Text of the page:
Ryan Chartrand

Love affairs, mistaken identity and schemes for revenge will take place in the Spanos Theater this weekend – and no, it’s not a showing of “The Hills.”

Instead, scenes from Johann Strauss’ operetta “Die Fledermaus” (translation: “The Bat”) will be performed by the Cal Poly Opera Workshop at 8 p.m. today and Saturday.

Music faculty member David Arrivée is conducting the show, and Ross Halper of the San Francisco Opera is directing the libretto, or dialogue, sections. Arias, duets and ensembles will be performed.

The operetta centers on the various exploits of four main characters: Baron von Eisenstein, Eisenstein’s wife Rosalind, Rosalind’s maid Adele and Prince Orlofsky. Different students will play those four characters each night so that more students will be able to participate.

Though the word “opera” may inspire visions of confusing plot lines and unintelligible music for some, music senior Chloe Gill, who will play Adele Friday night, said this isn’t the case.

“Opera is one of those things you go to and expect to be boring because it’s such an old art, but when you go, you discover that it’s hilarious. It’s all about intrigue and scandal and sex, drugs and rock ‘n’ roll,” she said.

Cal Poly voice, performance and diction teacher Jacalyn Kreitzer started the Cal Poly Opera Workshop five years ago. Kreitzer has more than 20 years of opera experience and has performed in more than 80 shows, including shows for the Metropolitan Opera.

Even so, her students have surprised her.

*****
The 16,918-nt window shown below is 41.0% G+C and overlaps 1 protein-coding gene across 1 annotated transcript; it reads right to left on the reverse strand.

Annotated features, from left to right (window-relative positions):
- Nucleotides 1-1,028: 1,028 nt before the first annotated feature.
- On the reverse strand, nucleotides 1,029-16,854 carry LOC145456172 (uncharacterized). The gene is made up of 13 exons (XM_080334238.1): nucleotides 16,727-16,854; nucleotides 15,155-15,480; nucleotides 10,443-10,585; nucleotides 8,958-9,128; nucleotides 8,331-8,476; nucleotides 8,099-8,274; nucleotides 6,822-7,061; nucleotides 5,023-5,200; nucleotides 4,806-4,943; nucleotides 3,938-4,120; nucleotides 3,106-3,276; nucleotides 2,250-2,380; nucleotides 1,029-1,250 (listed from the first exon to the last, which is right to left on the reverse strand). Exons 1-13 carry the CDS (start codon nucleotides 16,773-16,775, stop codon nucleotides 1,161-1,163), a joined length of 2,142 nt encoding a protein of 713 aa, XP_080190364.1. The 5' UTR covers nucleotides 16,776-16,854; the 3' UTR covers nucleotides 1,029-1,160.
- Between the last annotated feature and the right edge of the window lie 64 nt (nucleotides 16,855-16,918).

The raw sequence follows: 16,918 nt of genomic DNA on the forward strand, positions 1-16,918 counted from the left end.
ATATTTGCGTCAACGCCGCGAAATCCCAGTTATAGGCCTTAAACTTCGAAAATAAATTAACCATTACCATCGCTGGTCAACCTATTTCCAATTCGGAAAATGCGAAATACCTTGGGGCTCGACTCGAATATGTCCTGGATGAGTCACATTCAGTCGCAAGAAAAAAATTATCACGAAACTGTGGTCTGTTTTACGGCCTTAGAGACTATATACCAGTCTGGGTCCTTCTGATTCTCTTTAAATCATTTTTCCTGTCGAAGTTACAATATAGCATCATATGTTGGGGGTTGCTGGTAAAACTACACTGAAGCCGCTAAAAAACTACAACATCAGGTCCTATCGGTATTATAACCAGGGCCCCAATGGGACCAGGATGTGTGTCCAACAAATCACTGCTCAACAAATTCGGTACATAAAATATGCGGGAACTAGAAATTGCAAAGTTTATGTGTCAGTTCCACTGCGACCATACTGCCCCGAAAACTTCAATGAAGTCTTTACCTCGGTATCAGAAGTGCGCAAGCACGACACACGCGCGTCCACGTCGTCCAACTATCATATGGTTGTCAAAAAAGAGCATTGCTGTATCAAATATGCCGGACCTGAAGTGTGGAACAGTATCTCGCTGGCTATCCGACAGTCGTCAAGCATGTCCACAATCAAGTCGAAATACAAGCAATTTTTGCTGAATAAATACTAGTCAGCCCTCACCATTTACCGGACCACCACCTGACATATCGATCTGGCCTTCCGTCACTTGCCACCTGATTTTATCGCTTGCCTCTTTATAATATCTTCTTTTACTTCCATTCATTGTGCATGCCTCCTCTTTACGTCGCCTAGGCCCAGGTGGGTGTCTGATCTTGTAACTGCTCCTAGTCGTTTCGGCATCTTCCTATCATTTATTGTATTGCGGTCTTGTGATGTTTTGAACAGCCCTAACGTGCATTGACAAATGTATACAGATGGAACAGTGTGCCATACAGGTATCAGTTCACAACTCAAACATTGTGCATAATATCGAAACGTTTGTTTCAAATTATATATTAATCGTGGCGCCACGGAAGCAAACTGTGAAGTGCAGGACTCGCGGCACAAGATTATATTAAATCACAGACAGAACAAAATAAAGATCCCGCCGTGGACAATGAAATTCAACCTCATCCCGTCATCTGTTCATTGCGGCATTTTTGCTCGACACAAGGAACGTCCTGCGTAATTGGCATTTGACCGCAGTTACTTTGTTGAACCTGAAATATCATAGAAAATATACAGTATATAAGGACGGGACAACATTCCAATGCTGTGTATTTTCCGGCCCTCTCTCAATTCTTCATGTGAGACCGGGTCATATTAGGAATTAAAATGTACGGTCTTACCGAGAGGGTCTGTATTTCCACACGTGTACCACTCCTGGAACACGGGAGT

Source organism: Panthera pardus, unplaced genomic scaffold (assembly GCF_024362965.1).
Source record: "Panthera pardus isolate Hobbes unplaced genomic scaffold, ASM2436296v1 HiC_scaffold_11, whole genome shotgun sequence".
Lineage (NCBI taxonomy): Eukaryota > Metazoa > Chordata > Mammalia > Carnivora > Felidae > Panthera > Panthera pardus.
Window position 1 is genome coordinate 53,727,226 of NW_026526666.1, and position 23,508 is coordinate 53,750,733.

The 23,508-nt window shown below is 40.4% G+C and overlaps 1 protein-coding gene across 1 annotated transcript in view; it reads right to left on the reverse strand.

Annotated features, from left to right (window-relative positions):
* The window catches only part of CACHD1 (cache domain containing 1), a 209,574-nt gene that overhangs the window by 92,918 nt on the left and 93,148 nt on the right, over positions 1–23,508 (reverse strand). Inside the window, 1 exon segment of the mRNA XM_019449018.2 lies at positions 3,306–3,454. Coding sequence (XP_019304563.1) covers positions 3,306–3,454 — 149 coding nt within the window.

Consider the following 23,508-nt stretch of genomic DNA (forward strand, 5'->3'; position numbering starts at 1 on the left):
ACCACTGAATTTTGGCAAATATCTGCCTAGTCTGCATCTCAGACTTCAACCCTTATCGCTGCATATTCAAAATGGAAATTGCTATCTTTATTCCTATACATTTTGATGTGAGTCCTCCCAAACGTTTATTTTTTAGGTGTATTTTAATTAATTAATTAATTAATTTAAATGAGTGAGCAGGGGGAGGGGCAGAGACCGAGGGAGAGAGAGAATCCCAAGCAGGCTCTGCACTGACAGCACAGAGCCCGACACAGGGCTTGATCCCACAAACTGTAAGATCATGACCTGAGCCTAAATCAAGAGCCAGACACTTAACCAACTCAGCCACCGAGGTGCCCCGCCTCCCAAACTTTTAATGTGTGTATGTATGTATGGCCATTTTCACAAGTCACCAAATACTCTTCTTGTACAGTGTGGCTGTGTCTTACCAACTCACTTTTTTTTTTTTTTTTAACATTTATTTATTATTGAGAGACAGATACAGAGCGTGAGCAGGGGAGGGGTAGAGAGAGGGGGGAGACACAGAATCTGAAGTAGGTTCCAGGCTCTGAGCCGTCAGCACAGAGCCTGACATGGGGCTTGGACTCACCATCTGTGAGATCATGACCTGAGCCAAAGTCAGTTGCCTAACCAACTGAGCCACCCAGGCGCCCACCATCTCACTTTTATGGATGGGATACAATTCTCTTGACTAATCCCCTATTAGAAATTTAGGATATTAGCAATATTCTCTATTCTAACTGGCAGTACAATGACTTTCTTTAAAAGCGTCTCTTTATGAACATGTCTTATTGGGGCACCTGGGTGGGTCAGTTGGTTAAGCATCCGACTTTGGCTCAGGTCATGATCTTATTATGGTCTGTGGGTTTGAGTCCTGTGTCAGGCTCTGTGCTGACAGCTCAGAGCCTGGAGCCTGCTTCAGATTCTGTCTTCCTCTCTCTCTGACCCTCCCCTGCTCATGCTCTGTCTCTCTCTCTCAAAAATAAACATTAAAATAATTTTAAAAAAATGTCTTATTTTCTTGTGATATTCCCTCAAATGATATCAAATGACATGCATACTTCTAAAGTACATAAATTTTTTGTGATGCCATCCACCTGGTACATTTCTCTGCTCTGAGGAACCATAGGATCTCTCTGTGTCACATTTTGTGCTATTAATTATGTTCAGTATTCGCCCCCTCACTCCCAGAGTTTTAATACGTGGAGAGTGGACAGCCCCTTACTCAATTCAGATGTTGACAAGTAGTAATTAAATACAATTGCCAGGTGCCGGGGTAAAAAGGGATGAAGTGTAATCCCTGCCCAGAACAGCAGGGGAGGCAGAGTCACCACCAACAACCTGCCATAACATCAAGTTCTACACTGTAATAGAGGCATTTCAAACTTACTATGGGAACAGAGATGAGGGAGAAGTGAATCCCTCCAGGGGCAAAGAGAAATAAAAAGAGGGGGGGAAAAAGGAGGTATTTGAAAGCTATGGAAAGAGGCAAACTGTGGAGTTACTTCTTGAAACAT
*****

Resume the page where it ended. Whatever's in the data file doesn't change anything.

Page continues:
“These students are fantastic. Despite (the fact that) we’ve had very few rehearsal times and haven’t had as much coaching since we’re a very small teaching staff, I’m utterly impressed,” she said. “I hold them in the highest regard. It’s amazing what they’ve done.”

No experience is required to be part of the opera workshop, though auditions are held to ensure that all students can carry a tune. The group contains students with majors from music to business and by taking part in the workshop, these students can receive school credit for being part of the group.

Kreitzer, though, said students get more than just that by participating.

“It’s extraordinarily valuable for students to perform onstage. They learn how to present themselves better in public, they lose their shyness and they get a real confidence boost,” she said.

Gill, who has been involved in the workshop for nearly four years, finds the entire experience illuminating and fun.

“It’s a really wonderful experience to participate in a program where we get to learn the entire process that goes along with putting together an opera. Not many people get to do that,” she said.

Tickets to the performances are $6 for students and seniors, and $10 for the public. Tickets can be purchased at the Performing Arts Ticket Office or by calling 756-2787.

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